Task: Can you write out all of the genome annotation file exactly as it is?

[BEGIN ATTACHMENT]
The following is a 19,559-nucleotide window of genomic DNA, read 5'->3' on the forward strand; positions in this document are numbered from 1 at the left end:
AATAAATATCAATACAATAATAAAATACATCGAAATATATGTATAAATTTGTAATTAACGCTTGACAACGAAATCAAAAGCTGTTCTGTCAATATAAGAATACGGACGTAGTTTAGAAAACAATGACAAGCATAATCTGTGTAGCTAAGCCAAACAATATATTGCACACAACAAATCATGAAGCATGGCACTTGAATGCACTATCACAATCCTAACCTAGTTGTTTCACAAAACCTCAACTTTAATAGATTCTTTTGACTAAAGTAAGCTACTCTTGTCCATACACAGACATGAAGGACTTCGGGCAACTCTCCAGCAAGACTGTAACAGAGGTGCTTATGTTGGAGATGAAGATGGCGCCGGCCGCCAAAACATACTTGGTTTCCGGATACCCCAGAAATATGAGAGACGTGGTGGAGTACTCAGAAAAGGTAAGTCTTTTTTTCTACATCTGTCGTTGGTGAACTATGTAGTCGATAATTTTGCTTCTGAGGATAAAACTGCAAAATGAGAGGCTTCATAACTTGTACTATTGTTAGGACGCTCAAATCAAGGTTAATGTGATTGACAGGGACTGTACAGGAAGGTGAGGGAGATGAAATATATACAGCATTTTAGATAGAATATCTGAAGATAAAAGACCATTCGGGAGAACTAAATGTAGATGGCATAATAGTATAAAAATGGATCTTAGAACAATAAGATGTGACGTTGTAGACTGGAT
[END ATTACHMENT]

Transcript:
The following is a 19,559-nucleotide window of genomic DNA, read 5'->3' on the forward strand; positions in this document are numbered from 1 at the left end:
AATAAATATCAATACAATAATAAAATACATCGAAATATATGTATAAATTTGTAATTAACGCTTGACAACGAAATCAAAAGCTGTTCTGTCAATATAAGAATACGGACGTAGTTTAGAAAACAATGACAAGCATAATCTGTGTAGCTAAGCCAAACAATATATTGCACACAACAAATCATGAAGCATGGCACTTGAATGCACTATCACAATCCTAACCTAGTTGTTTCACAAAACCTCAACTTTAATAGATTCTTTTGACTAAAGTAAGCTACTCTTGTCCATACACAGACATGAAGGACTTCGGGCAACTCTCCAGCAAGACTGTAACAGAGGTGCTTATGTTGGAGATGAAGATGGCGCCGGCCGCCAAAACATACTTGGTTTCCGGATACCCCAGAAATATGAGAGACGTGGTGGAGTACTCAGAAAAGGTAAGTCTTTTTTTCTACATCTGTCGTTGGTGAACTATGTAGTCGATAATTTTGCTTCTGAGGATAAAACTGCAAAATGAGAGGCTTCATAACTTGTACTATTGTTAGGACGCTCAAATCAAGGTTAATGTGATTGACAGGGACTGTACAGGAAGGTGAGGGAGATGAAATATATACAGCATTTTAGATAGAATATCTGAAGATAAAAGACCATTCGGGAGAACTAAATGTAGATGGCATAATAGTATAAAAATGGATCTTAGAACAATAAGATGTGACGTTGTAGACTGGAT